Everett can thank Stanton for that. The compact right-hander’s secret weapon was his slider, which had Vancouver’s batters fishing as if they were in town for the summer Sockeye run. Any time Stanton had a right-handed batter at two strikes he lured him in with a slider that started out over the plate, only to dart well out of range. More often than not the batter bit, flailing helplessly at a pitch he couldn’t reach. Seven of Stanton’s nine strikeouts came via a swing-and-miss at the slider.■ Zagone dominant as Keys win, 5-1 (Frederick News Post)
“I don’t know where that came from,” Stanton said about his slider. “Usually my curveball is my go-to pitch. But today (catcher Trevor) Coleman was calling fastballs in, followed by sliders. I guess they weren’t picking up the spin. It was a little sharper, a little harder today, and I kept it in the dirt.”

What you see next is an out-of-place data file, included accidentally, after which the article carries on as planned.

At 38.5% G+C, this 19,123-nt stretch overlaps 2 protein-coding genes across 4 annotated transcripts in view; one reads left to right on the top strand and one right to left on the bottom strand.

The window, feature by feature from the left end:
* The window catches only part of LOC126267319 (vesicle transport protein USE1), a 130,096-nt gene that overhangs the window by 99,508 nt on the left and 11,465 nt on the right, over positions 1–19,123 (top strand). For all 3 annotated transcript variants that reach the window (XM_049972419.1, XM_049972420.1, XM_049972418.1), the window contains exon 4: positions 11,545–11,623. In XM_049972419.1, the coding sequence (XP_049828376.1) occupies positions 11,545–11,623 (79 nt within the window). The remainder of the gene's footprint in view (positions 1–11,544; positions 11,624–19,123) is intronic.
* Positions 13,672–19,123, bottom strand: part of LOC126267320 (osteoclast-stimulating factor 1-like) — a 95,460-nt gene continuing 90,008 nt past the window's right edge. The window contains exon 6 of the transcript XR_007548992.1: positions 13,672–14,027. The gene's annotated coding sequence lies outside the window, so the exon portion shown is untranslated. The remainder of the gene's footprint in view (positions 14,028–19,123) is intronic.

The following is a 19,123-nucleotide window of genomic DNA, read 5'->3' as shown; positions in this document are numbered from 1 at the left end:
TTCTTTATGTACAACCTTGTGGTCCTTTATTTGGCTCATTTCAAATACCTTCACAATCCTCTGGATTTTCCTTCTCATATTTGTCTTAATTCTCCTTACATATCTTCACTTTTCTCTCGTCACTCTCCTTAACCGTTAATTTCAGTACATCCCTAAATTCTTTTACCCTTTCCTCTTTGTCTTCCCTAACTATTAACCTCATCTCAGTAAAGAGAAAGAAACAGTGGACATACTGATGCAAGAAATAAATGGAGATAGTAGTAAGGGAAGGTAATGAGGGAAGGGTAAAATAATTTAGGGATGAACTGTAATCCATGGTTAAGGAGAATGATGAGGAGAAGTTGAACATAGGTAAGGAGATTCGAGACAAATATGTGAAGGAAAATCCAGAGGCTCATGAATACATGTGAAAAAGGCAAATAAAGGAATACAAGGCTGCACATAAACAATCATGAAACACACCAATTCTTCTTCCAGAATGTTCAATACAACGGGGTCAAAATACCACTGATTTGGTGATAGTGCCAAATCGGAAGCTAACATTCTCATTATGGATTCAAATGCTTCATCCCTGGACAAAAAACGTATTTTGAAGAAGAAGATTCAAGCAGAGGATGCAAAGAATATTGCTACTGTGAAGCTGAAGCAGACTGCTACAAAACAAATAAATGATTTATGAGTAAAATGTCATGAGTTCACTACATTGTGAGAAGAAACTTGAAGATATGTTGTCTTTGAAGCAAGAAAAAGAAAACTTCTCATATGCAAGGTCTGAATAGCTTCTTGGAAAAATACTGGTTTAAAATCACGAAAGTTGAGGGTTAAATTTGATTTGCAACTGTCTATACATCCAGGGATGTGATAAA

The net result was probably Everett’s best start of the season. Stanton allowed just three hits and three walks during his seven shutout innings. He got stronger as the game went along, fanning two batters in each of his final three innings of work.
Rick Zagone is considered one of the Orioles' better pitching prospects and Wednesday night it was evident why.
The left-hander allowed one run on three hits in seven innings and struck out six with no walks as the Keys beat Kinston 5-1 at Harry Grove Stadium. He retired the first 12 batters he faced and pitched six perfect innings.
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"Two starts ago, he had trouble throwing strikes and his last outing he threw strikes, but not many quality strikes," Keys pitching coach Kennie Steenstra said. "Tonight, he pitched down in the zone much better and mixed his pitches a bit better."